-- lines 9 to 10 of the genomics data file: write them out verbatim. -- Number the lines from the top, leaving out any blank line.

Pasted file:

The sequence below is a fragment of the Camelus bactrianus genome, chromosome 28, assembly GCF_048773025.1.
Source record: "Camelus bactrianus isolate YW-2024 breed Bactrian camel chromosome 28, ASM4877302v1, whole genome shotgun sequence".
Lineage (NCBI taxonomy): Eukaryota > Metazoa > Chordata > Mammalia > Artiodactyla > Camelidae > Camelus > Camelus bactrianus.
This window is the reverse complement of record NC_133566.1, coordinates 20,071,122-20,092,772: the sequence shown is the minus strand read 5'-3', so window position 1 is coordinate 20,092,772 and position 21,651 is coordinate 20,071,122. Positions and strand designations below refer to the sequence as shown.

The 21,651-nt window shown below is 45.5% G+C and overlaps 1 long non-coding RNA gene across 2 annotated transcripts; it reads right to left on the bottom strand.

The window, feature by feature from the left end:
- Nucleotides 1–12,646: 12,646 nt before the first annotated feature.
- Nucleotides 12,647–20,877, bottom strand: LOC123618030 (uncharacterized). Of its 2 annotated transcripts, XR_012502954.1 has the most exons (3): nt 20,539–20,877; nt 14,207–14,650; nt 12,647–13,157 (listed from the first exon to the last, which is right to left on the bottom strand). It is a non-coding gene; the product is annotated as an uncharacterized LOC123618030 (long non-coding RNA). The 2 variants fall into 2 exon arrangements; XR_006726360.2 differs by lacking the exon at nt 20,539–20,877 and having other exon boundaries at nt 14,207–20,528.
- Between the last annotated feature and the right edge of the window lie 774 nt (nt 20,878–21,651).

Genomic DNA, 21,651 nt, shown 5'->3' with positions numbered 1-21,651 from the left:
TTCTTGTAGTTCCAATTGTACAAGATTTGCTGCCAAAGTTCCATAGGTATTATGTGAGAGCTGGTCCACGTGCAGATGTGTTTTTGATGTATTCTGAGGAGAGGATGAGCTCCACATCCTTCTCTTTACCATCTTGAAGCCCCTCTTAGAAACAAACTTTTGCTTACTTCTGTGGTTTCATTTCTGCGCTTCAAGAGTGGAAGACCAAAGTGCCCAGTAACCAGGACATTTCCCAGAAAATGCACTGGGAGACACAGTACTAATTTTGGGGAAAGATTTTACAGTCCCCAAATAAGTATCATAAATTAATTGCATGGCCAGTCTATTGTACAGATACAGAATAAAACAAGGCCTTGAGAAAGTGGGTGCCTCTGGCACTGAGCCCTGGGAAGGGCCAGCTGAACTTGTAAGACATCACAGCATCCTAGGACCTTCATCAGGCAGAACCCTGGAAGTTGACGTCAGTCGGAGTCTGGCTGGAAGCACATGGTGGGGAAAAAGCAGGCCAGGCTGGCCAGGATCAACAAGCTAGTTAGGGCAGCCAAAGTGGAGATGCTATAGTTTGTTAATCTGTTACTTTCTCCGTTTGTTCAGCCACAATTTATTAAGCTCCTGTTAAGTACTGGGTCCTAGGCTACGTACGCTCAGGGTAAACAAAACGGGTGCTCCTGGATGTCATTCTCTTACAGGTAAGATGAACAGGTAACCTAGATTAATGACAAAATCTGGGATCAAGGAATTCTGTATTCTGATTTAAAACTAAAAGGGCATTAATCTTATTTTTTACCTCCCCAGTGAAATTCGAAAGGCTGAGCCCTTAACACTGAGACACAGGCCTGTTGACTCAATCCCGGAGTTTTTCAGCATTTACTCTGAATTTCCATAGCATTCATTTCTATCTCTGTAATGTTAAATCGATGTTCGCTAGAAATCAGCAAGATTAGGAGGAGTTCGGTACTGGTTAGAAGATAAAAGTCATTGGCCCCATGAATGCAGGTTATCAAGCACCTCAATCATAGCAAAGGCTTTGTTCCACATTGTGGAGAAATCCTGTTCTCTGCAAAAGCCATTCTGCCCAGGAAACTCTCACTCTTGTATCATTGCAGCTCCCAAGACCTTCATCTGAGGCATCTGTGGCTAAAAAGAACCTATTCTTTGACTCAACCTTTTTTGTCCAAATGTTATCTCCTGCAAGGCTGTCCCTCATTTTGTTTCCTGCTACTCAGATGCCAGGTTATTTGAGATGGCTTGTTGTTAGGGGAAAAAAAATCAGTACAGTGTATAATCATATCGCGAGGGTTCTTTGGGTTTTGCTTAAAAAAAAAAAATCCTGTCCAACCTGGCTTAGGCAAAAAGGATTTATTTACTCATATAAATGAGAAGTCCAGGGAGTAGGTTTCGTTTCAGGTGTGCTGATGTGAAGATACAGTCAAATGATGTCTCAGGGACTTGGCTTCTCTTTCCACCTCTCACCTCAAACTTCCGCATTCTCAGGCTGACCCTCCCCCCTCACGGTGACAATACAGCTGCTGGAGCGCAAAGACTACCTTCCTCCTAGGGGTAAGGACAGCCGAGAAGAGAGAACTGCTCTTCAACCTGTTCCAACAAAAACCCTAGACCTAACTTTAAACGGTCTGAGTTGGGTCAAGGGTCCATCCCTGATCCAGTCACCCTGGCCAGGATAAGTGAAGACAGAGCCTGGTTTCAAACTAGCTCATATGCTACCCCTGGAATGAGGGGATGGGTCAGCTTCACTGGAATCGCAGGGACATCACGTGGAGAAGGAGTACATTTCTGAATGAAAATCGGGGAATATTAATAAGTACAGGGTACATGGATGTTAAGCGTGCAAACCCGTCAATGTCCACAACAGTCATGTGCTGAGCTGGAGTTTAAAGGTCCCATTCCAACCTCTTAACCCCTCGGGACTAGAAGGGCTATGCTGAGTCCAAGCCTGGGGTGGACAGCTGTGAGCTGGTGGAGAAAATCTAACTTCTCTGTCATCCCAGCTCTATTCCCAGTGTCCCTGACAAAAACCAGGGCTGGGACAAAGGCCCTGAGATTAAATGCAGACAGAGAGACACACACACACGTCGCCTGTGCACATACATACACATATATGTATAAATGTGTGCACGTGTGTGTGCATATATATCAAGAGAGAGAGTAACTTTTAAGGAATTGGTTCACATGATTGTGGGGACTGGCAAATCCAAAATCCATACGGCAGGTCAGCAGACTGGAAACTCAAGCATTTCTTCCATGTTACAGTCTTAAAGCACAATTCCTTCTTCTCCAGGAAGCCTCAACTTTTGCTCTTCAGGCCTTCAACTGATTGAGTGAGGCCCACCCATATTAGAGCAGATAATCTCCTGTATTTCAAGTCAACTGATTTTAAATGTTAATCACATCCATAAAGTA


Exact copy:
- Between the last annotated feature and the right edge of the window lie 774 nt (nt 20,878–21,651).

Genomic DNA, 21,651 nt, shown 5'->3' with positions numbered 1-21,651 from the left: